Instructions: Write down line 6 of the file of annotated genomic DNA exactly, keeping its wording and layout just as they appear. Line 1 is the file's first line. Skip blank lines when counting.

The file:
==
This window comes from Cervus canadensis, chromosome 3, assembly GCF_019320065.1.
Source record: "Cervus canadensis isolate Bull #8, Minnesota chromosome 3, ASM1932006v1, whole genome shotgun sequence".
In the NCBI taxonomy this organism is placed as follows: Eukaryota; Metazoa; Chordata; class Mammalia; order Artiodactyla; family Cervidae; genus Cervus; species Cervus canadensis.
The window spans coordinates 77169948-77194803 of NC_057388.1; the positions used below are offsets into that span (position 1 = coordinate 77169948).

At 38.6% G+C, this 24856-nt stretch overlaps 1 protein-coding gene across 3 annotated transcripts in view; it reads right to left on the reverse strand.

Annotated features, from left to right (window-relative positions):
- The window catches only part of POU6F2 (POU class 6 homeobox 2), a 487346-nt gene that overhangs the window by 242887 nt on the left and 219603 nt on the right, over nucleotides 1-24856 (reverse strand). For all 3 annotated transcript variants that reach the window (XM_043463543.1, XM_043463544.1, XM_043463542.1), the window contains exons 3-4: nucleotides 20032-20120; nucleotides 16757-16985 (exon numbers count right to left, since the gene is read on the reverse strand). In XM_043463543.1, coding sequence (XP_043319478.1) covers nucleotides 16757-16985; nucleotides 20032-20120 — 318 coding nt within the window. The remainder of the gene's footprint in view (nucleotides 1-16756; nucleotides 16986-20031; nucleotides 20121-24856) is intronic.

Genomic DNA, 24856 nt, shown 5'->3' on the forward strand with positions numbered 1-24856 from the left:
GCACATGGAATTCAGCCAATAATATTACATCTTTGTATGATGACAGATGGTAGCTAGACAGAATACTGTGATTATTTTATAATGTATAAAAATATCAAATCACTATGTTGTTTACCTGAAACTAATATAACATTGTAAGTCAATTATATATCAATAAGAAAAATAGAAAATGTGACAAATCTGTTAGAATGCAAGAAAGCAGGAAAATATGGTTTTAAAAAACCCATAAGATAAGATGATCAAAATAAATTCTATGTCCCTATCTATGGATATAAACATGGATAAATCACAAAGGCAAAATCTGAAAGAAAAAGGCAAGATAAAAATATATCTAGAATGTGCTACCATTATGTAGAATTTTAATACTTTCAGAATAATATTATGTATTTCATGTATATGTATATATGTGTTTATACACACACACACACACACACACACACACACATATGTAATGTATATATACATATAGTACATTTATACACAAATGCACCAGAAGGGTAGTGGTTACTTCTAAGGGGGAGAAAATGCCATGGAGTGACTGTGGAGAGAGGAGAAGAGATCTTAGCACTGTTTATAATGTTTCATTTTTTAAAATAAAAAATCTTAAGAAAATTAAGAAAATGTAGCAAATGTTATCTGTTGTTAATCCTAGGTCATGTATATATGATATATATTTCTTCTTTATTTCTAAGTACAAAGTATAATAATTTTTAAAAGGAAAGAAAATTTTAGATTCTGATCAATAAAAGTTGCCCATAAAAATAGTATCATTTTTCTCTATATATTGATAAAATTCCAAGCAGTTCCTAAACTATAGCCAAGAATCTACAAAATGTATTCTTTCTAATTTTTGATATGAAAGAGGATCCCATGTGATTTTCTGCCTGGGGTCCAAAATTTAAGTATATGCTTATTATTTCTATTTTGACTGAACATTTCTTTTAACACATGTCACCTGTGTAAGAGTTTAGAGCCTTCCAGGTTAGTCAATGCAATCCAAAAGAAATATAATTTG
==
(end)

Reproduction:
Annotated features, from left to right (window-relative positions):